now make possible. About a third of U.S. homes are currently equipped
with comput-ers; roughly half that number have modems.
On top of their other woes, there is a growing sense that journalists
are out of touch with the people they say they serve. The title
of the well received book by James Fallows, for example, is "Breaking
the News: How Journalism is Undermining American Democracy." No
institution in American life has fallen further faster in public
esteem than journalism, down from a 50% public confidence ranking
as recently as 1988 to 25% five years later, according to the
Yankelovich Group's annual survey.
Something is clearly awry in the relationship of journalists and
citizens and that's bad news, not just for the shareholders in the big news
and information companies, but for all of us. News is the WD-40 of
democracy, the lubricant that keeps the system running.
journalism, promising, if not a quick fix for circulation woes, a way to
rebuild public trust in journalism as an institution. At the heart of civic
journalism, its organizing principle, is the idea that there is an
ascertainable public agenda. There is a public consensus about the major
issues of the day -- not on the specifics of legislation but on such larger
issues as where our national leaders should be taking the country. Civic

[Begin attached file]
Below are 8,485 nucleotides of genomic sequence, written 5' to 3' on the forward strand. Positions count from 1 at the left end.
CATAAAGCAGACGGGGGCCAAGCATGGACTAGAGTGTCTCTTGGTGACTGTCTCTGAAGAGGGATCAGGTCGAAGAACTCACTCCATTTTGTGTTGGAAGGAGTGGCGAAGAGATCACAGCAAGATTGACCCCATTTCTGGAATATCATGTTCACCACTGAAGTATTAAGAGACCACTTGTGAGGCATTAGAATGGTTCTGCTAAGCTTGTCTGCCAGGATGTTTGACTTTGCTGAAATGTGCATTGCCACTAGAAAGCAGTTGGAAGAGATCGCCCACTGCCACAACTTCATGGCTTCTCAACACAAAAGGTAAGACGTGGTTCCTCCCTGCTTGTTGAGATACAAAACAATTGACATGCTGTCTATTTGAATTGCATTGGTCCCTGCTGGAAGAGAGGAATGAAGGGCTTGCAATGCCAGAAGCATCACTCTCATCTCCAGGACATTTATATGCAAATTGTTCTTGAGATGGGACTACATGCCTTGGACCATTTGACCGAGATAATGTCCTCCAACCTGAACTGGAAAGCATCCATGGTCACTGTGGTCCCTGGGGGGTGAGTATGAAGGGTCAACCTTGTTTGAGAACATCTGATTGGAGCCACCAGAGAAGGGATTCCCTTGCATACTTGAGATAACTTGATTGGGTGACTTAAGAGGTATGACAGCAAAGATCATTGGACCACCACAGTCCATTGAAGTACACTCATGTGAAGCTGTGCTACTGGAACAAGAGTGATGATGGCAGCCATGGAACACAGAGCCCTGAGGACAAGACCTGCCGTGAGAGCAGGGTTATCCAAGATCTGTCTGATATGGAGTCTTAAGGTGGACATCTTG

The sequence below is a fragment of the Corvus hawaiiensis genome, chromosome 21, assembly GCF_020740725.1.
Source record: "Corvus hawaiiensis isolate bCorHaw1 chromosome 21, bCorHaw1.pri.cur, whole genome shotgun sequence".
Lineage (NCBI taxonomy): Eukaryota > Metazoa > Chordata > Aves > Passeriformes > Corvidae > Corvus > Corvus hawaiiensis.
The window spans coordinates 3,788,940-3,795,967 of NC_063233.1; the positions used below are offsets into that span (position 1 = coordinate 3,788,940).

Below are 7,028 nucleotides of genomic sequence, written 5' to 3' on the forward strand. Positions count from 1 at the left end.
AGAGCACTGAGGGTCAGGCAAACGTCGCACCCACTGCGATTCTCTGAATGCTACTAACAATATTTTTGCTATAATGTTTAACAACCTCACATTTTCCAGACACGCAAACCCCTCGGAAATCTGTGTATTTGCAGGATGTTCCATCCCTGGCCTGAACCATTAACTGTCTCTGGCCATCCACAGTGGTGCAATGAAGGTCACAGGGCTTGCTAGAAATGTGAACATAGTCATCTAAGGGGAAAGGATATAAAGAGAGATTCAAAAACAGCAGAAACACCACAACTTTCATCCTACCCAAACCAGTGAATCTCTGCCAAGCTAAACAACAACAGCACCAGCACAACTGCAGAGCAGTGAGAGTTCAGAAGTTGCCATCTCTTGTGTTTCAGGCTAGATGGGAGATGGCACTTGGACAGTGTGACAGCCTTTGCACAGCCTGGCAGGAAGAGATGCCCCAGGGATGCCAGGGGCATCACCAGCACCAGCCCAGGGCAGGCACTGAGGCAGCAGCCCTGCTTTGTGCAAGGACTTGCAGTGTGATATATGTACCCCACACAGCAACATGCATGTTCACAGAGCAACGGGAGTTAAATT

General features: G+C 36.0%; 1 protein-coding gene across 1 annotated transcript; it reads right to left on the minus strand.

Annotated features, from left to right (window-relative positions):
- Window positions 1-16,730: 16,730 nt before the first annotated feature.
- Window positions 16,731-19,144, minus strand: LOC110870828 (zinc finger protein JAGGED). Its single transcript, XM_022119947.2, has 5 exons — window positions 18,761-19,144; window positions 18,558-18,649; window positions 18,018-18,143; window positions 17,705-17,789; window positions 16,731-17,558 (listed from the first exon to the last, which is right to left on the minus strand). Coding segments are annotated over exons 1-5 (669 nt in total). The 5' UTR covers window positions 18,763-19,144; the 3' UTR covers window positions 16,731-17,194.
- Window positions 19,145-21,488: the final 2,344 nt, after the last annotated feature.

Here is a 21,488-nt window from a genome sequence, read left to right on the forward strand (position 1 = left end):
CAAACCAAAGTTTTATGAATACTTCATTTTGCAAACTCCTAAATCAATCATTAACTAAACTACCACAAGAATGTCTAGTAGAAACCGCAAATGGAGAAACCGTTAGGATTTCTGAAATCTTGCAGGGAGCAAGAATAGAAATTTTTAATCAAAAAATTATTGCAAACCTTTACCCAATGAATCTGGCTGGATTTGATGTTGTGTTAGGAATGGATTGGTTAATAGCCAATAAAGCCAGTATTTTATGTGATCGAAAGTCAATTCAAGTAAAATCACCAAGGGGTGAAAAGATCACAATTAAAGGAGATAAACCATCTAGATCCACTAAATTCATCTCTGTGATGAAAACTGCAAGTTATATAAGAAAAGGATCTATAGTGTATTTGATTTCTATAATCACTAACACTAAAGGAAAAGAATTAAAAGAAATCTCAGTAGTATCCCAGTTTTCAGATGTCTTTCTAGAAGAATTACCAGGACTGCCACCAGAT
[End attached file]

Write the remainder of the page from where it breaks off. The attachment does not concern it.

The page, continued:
journalism serves the public's need for news and information that allows
people to behave as responsible citizens of a self-governing society; as
men and women called upon to make informed judgments about the issues that
arise in public life, as well as about the candidates who vie for their
Survey research, of course, plays a major role in guiding civic
journalists to the issues on the public's agenda, but many are finding
traditional snapshot polls have limited use.
Civic journalists are
more interested in people's core values than in their often-transient views
based on casual viewing of last night's TV news. They want to know how
citizens view the campaign finance system, not simply what they think about
the spending habits of Steve Forbes. Research on public opinion carried out
in the heat of the moment doesn't serve the needs of citizens and may end
up confusing both journalists and their readers by portraying public
opinion as volatile when it is more likely to be simply unsettled.
Civic journalists try to establish what's on the public agenda by
listening and by doing old-fashioned shoe leather reporting. They are
fighting a trend; computers and data bases make it easy for many reporters
to stay in the newsroom, rarely venturing out where the real people are.
Tight news budgets and corporate downsizing that hit the newsroom years ago
also mean fewer reporters covering more stories.
For some news
organizations polling has become a substitute for reporters doing real
reporting. It's cheaper to commission a poll than to hire, train and
nurture cantankerous reporters.
Conventional polling done for news
organizations is designed to play off the day's headlines. Nothing wrong
with that. Done well that kind of poll can help illuminate issues and may
help journalists find where citizens are moving, where they may end up on a
given question. But it's also the kind of research that serves the needs of
journalists, not their readers or viewers.
The so called "disconnect"
between journalists and readers is rarely displayed in more vivid terms